The newly endorsed Republican candidate for the U.S. Senate suggests that cutting the federal workforce is one of the ways he'd reduce the federal budget deficit.
In an interview with The Daily Circuit on MPR News, state Representative Kurt Bills, R-Rosemount, said this year's election will focus on specifics.
In particular, he wants to reduce the federal budget deficit by cutting programs. Bills didn't offer many specifics of his own but said he would look at the budget plan put forward by Rep. Paul Ryan, R-Wisc. He compared the success of North Dakota's economy to the federal government.
"One's booming of real economic growth that's natural resource-based, and the other one is booming because of borrowed money. So we have to get in and look at the federal workforce that has grown so much and pare that back so the private sector can grow," he said.
Bills won the Republican endorsement on Friday over several other candidates after receiving strong backing from delegates who support Texas Congressman Ron Paul's campaign for president.
Bills said he still backs Paul for president but will eventually back the GOP nominee. He also said he shouldn't be considered someone who agrees with Ron Paul on every issue.
"I had somebody ask me are you a Ronald Reagan Republican or a Ron Paul Republican?" Bills said. "I said I'm a Kurt Bills Republican. I think whatever your name is within the party, you're that person."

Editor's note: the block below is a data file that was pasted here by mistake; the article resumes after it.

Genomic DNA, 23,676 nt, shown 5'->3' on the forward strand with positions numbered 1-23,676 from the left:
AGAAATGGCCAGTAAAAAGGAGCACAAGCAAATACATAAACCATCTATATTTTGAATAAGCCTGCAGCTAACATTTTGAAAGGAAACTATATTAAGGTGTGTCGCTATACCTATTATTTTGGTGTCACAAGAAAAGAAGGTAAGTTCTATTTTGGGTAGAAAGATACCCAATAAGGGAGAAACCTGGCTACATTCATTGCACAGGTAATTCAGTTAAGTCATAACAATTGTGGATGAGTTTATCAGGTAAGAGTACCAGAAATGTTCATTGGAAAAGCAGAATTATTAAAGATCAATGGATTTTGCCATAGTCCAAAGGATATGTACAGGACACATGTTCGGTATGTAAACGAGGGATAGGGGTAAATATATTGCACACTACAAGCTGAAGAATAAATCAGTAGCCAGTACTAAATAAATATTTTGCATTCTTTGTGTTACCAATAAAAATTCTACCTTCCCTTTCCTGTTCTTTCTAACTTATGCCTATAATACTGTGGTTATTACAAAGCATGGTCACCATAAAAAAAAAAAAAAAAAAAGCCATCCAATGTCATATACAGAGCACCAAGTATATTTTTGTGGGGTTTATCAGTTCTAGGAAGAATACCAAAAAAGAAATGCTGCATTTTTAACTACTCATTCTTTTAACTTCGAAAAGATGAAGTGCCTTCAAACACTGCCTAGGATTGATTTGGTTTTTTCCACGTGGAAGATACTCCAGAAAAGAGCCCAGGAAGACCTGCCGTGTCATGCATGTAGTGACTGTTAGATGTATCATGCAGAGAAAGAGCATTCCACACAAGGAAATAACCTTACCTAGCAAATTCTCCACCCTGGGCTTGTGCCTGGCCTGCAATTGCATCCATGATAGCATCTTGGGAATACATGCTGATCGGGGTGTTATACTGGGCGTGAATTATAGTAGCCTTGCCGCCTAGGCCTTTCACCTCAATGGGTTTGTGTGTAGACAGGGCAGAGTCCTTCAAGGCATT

Bills said he doesn't expect a significant primary challenge. He will face DFL Sen. Amy Klobuchar in November.
Bills said he's going to spend the day focusing on how much money his campaign needs to compete with Klobuchar. He said his campaign is looking at a budget of roughly $5 million but acknowledged he'll be outspent by Klobuchar. The latest campaign finance reports shows her with more than $5 million in the bank, much more than Bills has raised so far.
You can listen to the full interview here: Listen
Glad to see that Bills thinks economic sustainability lies in extractive industries. How much oil will North Dakota be pumping even 10 years from now, let alone 100?
Plus, saying you should cut government workers without being specific? What courage!